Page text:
6 Ways You Should Not Treat A Pimple And 2 Ways You Should

6 Ways You Should Not Treat A Pimple And 2 Ways You Should Hyderabd040-395603080 December 20, 2018

We’ve all suffered from breakouts since the time our hormones started to play an active role in our lives. And out there on the cyberspace, we have zillions of beauty blogs, Vlogs, YouTube videos that claim to teach you the harmless, organic DIY remedies to get rid of the acne that always seem ready to greet you, “Hello, do you hear me?” a la Adele style (smirk). We think of this DIY knowledge as a godsend that will save us from visiting the dermatologist, and spending money on more complicated treatments.

We’ve all used the wildly popular toothpaste hack on our pimples in the hope of waking up to a vanished pimple. We are also guilty of substituting Vaseline with our regular moisturizers, every now and then. It’s okay, when it comes to skincare, we all have made mistakes. But, have you ever thought that these home remedies might actually worsen your zits?

It so happens that there are numerous allergens in our environment, of which many are natural substances. Our skin might be allergic to these natural allergens as well. All we can say is don’t try to don the DIY dermatologist hat, doctors exist for a reason.

Here’s a low down about 6 such ingredients that shouldn’t be used on our skin (these are household items). Strike them off your DIY remedies after reading this.

1. Baking Soda

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We’ve been told to make use of it by mixing it with other substances or with water and applying it on our skin. Don’t do it! The pH of baking soda is 8.3, which is higher than our skin’s pH level (1). Applying baking soda on our skin might interfere with normal acidity of the skin and trigger a change in the skin’s texture. This makes our skin more prone to infections.

2. Toothpaste

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Look, it’s simple, toothpaste was never designed for the skin, was it? It’s meant for our teeth only. We know many recommend using it as a spot treatment remedy to dry out the pimples, but that’s not right. Toothpaste is alkaline and contains flavoring in it — these are not therapeutic for our skin. In fact, if your toothpaste contains fluoride, it’s likely to make your acne worse (2).

3. Sugar

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Never use sugar as a DIY exfoliant, it’s a disastrous decision. Sugar crystals have a crystalline structure with sharp, angular edges (3). Rubbing it on our skin can result in injuries which might not be visible to the naked eye. Yikes!

4. Rubbing Alcohol

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Using this hack might help in drying out the pimple but it cannot replace an actual acne treatment recommended by a dermatologist. In fact, dermatologists have said that applying alcohol can suppress the pimple, but it might negatively affect the skin surrounding it by causing skin irritations or even infections (4). Additionally, we all know that alcohol is an irritant which can burn the skin.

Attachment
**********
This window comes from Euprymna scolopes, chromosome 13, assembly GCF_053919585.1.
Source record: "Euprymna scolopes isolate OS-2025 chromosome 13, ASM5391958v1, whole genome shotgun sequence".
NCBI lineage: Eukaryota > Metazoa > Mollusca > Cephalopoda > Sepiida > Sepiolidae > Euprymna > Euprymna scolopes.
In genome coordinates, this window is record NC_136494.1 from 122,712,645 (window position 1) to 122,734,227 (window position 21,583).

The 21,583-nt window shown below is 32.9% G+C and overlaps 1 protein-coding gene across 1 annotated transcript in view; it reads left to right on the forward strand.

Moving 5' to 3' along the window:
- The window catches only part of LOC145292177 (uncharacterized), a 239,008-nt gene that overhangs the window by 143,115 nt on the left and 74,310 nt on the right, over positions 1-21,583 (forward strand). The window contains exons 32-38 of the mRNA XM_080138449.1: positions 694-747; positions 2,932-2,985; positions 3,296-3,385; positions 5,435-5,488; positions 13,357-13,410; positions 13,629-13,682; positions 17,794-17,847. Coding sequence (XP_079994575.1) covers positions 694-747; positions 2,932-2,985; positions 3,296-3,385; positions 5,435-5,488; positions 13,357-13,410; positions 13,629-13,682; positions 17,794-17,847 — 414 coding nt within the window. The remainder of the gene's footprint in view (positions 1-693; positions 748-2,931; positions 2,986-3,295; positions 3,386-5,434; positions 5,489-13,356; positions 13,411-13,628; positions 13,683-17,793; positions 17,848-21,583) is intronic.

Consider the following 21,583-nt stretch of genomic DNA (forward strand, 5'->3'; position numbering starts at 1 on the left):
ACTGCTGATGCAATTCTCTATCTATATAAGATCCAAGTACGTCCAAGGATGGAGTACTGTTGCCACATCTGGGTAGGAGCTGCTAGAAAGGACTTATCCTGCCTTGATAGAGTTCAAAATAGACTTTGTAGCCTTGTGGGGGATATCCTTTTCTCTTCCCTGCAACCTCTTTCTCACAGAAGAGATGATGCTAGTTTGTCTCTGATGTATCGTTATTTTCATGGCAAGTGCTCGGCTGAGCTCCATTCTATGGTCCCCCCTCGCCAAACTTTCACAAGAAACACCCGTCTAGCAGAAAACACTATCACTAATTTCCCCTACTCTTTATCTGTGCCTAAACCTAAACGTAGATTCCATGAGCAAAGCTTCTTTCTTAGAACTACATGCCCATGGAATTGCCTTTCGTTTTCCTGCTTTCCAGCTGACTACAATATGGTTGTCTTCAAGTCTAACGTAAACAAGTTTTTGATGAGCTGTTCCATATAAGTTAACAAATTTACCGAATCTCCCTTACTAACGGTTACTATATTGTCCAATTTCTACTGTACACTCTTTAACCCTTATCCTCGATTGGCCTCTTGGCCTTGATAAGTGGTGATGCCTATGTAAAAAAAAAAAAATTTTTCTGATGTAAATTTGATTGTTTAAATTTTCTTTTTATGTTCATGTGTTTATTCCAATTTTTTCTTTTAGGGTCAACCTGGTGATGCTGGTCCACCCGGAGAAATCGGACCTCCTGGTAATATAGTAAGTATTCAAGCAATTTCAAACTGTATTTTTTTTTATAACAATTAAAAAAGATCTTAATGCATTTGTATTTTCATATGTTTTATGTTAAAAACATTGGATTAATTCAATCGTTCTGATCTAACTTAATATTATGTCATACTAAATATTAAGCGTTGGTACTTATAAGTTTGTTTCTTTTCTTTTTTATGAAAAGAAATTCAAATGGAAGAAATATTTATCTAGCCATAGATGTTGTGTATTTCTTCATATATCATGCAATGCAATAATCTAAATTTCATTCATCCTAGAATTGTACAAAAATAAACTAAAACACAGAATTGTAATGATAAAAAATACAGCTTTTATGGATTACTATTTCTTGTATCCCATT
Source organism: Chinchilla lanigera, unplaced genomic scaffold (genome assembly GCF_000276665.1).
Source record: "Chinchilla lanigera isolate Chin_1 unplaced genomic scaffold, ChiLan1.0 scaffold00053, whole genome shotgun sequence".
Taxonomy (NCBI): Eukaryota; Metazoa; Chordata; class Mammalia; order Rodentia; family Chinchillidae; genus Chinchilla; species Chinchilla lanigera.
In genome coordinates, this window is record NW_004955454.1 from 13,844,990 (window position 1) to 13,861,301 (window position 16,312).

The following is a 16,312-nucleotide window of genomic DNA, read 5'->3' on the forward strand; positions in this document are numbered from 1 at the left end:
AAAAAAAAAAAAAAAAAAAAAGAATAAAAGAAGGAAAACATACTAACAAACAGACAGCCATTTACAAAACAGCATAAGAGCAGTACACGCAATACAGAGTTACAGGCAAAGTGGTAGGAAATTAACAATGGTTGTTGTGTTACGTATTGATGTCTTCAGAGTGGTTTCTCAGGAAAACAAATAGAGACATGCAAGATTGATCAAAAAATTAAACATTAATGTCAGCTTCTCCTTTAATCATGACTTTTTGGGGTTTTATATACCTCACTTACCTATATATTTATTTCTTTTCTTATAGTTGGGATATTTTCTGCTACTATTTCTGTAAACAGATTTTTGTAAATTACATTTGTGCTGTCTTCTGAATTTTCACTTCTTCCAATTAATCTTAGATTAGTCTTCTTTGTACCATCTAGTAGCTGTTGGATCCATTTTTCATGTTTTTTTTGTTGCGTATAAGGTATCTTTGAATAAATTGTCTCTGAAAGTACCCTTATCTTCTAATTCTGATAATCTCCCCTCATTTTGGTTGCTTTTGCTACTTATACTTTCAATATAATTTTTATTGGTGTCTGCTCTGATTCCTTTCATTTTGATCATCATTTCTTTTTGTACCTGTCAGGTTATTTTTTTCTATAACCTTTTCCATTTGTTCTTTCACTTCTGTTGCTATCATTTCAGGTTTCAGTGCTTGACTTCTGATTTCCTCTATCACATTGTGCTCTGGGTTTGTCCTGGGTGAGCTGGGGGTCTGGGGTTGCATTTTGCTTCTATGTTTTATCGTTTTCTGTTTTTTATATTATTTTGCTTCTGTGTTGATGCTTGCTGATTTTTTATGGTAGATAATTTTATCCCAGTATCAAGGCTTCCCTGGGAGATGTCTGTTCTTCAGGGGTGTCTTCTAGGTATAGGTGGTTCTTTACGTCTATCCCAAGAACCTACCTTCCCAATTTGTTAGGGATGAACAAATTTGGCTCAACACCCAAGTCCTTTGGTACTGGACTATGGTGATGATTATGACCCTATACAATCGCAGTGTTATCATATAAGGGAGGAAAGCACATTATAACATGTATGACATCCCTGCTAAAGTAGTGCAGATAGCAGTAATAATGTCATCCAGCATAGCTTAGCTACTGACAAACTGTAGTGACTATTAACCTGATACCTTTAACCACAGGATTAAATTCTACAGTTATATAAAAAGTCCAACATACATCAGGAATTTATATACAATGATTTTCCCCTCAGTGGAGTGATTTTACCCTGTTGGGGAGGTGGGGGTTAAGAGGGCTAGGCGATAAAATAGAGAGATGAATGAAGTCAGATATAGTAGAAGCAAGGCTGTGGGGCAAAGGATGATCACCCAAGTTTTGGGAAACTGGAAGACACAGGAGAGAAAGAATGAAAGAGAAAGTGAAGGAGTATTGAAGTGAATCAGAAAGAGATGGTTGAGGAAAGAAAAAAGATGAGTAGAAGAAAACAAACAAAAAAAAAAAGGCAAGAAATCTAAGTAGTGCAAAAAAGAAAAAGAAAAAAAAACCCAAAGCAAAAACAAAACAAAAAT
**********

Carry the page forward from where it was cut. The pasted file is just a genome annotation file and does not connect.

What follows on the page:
5. Vinegar

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Vinegar seems to be extensively used in DIY face masks which claim to clarify skin. What we tend to forget is that it is acidic in nature. Applying it on your skin might affect the acidic pH of the skin which makes it more prone to yeast and bacterial infections. Eew!

6. Lemon Juice

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We really want you to think twice before applying lemon juice to lighten those dark spots caused by pimples. Lemons have a very low pH value, so it’s quite possible that you might burn your skin instead of lightening it. We don’t think this is a good idea, no matter how stubborn those dark spots are. If you want to treat them, we suggest you consult a dermatologist.

What Can Actually Work

1. Retinol Products

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We know it’s more convenient to use things available at home to treat acne, but we suggest that you at least go to a nearby drugstore, the trip will be worth it. Trust us!

Retinol products and salicylic acid products are recommended by dermatologists as over the counter products for treating acne (5). These contain beta hydroxy acid that easily gets absorbed into our skin and reduces the secretion of natural oils which cause acne.

2. Differin

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This is a retinoid product which has slightly stronger formulation. However, you don’t really need a prescription in order to buy it from your local chemist. It’s recommended by most of the dermatologists for treating pimples, blackheads, and whiteheads (6).

We are not saying that natural skincare is a bad idea. We understand that it appeals to most of us as it’s cost effective. What we have to understand is that certain ingredients have disastrous effects on our skin that are visible only in the long run. Therefore, we recommend that you visit a dermatologist to make sure that you are using the right natural remedies. Get to know what is most beneficial for your skin. Do you know of any other ingredients that we need to beware of? Let us know in the comments below.